A boxing team from Montenegro was barred from Moldova due to security reasons, according to high-ranking sources for investigative journalists.
The team was barred from Moldova on 14 February amid concerns that foreigners planned to join a pro-Russian protest set to take place on Sunday.
The rally has been organised by pro-Russian, anti-European organisations, allegedly also behind fugitive Moldovan oligarchs Ilan Shor and Vladimir Plahotniuc.
Both Shor and Plahotniuc face charges in Moldova on corruption, money laundering, and other organised crime related activities.
On 13 February, the Moldovan President Maia Sandu warned that citizens of Russia, Belarus, Serbia and Montenegro planned to enter Moldova as part of the bid to oust the pro-EU government, and replace it with a Moscow-controlled regime.
Sandu also claimed that individuals with military training, disguised as civilians, were expected to attempt a coup under the cover of the protests planned by Moldova’s pro-Russian opposition.
Sandu’s comments come a week after Moldovan police said they had received information from Ukraine regarding alleged Russian plans to destabilise Moldova’s pro-Western government.
According to the information, Moscow plans to infiltrate anti-government protests with athletes, among other groups of individuals, from countries such as Belarus, Serbia and Montenegro.
The Montenegrin boxing association said five members of the Budva boxing club were barred from Moldova at Chisinau airport on 14 February. The members were told to return home on the first flight, without being given a reason why. The boxing association said the athletes had received an official invitation to participate in a tournament in Chisinau.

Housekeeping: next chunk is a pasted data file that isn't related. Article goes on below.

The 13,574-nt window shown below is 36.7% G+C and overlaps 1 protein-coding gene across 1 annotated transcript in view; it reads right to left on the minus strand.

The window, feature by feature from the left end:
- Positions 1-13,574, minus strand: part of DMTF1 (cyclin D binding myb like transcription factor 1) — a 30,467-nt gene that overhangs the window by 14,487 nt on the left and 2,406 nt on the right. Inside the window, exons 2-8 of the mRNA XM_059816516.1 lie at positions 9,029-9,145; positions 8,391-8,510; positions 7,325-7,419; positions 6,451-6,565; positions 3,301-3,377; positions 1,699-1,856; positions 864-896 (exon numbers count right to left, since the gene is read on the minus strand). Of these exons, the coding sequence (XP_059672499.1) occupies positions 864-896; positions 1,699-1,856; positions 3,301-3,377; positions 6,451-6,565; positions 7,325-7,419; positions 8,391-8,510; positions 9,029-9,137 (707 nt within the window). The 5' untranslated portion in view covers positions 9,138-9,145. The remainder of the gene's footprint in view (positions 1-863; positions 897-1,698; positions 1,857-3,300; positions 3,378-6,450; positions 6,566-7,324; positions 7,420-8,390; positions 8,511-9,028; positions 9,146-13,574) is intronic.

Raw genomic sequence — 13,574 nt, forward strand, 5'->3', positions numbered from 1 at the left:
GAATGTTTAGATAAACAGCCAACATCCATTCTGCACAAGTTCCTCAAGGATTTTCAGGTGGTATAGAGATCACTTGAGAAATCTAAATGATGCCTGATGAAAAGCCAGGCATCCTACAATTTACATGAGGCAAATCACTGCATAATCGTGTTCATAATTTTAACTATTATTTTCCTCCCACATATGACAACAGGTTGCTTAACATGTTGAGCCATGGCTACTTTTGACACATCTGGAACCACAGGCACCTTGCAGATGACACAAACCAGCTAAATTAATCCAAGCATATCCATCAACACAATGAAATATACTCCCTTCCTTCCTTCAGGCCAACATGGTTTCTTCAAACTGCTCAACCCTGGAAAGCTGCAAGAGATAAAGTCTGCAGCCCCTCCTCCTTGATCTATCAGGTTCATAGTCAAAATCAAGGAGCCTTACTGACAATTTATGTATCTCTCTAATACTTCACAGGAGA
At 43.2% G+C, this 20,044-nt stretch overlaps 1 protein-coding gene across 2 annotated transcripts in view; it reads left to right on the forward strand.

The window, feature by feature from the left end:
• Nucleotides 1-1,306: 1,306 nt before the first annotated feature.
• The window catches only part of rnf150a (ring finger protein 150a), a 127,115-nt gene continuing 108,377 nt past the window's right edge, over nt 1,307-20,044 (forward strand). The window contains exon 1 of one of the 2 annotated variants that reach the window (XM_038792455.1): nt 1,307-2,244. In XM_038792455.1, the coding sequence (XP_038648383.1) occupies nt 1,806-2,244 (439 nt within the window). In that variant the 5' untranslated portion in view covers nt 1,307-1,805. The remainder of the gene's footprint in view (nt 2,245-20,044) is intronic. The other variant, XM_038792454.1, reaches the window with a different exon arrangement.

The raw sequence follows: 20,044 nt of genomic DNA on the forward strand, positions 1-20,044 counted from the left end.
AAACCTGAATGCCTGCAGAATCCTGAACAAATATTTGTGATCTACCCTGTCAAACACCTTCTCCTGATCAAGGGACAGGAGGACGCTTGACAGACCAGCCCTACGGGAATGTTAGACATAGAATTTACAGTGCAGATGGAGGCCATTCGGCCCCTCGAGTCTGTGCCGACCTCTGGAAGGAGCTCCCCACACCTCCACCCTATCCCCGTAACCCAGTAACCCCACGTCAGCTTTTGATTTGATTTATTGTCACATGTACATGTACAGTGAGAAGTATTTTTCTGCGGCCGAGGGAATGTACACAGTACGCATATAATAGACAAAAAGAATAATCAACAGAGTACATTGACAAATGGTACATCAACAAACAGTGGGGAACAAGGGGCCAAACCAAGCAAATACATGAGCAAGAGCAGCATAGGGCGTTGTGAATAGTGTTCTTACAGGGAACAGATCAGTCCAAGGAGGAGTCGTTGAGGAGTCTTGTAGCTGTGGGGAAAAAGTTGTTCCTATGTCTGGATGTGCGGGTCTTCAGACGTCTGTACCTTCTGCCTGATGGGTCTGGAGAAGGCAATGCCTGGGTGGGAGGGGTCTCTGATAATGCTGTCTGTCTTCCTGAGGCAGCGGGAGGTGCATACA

“Their documents were confiscated and they spent the whole night in the transit zone without food or accommodation. They were deported back to Montenegro with the explanation that Montenegrin citizens are currently prohibited from entering Moldova without more detailed information,” read a statement by the Association.
On the same day, a number of Serbian football fans were also turned away. They had flown to Moldova to watch an international match. The fans were purportedly turned away on suspicion that they may be undercover for Russia.
Moldova’s airspace was closed briefly on Tuesday for what was described as security reasons.
Moscow has dismissed Moldova’s coup accusation as “unfounded and unsubstantiated.” Serbian and Montenegrin officials have similarly dismissed the accusations, and requested further explanation.
Sandu and Serbian President Aleksandar Vucic had a discussion on 15 February regarding the former’s concerns about a coup threat, with the two leaders agreeing to cooperate to prevent illegal activities.
Montenegrin and Moldovan government representatives also agreed to exchange information regarding potentially illegal activities carried out by the citizens of either country.
Image via Pexels